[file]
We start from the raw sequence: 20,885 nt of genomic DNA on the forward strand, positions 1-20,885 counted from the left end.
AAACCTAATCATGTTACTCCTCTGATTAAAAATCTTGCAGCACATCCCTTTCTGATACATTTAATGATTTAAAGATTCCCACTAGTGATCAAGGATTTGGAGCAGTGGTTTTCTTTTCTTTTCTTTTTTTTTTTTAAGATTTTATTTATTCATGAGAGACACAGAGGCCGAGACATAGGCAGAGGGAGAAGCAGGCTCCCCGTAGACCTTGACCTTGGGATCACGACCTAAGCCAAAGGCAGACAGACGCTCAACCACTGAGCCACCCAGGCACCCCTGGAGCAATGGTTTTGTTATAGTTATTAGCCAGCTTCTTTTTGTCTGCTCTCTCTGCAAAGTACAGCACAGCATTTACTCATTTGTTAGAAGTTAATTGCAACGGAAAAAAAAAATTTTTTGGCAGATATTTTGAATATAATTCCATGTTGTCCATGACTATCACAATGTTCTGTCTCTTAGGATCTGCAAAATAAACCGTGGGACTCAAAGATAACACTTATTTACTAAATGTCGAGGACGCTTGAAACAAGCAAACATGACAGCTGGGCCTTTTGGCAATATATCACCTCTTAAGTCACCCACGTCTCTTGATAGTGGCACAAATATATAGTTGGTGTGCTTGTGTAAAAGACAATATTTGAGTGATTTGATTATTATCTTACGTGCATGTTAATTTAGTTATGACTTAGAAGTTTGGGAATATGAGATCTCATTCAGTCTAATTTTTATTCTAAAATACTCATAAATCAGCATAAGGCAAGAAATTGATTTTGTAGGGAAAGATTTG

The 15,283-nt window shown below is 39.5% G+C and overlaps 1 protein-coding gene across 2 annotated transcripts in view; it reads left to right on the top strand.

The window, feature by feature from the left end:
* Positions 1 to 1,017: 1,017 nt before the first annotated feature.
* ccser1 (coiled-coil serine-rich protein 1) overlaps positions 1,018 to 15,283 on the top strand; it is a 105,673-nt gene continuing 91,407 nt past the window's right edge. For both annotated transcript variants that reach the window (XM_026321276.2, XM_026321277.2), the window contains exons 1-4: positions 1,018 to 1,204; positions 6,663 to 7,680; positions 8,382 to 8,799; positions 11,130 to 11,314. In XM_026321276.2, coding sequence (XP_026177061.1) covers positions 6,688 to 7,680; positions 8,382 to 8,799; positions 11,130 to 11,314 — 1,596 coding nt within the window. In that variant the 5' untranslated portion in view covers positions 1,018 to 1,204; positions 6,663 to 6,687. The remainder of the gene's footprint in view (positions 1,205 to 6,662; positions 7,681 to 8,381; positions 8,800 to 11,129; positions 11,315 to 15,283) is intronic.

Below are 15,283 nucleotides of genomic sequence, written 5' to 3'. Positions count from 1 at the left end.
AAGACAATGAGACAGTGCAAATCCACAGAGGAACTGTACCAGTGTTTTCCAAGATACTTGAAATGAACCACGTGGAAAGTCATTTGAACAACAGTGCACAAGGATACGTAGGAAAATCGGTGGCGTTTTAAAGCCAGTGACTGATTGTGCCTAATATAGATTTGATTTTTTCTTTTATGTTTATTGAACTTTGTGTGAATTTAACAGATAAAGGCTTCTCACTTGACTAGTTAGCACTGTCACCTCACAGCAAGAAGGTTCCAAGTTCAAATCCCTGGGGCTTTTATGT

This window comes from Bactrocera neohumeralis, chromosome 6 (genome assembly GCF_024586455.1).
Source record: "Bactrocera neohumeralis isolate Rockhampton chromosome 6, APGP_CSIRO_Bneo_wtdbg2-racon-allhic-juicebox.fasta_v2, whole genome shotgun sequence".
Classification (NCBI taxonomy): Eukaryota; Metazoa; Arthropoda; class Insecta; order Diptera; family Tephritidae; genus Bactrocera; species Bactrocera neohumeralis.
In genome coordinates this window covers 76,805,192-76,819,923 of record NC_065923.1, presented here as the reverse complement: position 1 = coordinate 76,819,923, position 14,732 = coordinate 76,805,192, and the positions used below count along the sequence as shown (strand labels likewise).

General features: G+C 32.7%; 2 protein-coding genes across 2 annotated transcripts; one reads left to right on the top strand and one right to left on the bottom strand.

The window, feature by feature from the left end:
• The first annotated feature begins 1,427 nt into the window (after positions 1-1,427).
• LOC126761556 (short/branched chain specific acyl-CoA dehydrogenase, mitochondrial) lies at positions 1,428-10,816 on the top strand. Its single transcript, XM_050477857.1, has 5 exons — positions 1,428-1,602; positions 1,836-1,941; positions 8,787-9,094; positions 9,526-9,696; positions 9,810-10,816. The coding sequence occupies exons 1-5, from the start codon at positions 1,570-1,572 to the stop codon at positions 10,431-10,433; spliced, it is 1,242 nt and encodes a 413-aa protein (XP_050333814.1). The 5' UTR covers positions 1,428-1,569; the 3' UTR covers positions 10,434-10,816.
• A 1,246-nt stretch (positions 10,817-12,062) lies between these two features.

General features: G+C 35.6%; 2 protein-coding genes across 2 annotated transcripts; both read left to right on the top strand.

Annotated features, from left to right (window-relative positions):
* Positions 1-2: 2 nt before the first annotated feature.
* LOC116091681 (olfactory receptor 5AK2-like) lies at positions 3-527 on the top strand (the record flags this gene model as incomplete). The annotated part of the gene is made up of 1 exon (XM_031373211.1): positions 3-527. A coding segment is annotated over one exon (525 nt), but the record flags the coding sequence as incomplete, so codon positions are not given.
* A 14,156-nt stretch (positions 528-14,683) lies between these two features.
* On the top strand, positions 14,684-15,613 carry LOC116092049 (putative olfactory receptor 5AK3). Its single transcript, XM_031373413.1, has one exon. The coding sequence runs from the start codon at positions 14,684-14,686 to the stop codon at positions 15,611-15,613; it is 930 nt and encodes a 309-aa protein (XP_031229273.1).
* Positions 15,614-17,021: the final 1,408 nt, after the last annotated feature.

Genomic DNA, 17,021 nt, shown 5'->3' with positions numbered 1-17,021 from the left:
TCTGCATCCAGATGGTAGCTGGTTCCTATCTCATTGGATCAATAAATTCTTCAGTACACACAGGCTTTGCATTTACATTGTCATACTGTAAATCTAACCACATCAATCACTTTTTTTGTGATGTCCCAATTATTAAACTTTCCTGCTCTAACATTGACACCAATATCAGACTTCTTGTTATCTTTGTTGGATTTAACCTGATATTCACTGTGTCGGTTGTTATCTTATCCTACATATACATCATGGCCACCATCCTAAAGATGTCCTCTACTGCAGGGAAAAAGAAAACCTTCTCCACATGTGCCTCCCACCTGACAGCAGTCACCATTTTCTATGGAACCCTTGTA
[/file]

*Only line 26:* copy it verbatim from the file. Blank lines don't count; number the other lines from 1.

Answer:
TCTGCATCCAGATGGTAGCTGGTTCCTATCTCATTGGATCAATAAATTCTTCAGTACACACAGGCTTTGCATTTACATTGTCATACTGTAAATCTAACCACATCAATCACTTTTTTTGTGATGTCCCAATTATTAAACTTTCCTGCTCTAACATTGACACCAATATCAGACTTCTTGTTATCTTTGTTGGATTTAACCTGATATTCACTGTGTCGGTTGTTATCTTATCCTACATATACATCATGGCCACCATCCTAAAGATGTCCTCTACTGCAGGGAAAAAGAAAACCTTCTCCACATGTGCCTCCCACCTGACAGCAGTCACCATTTTCTATGGAACCCTTGTA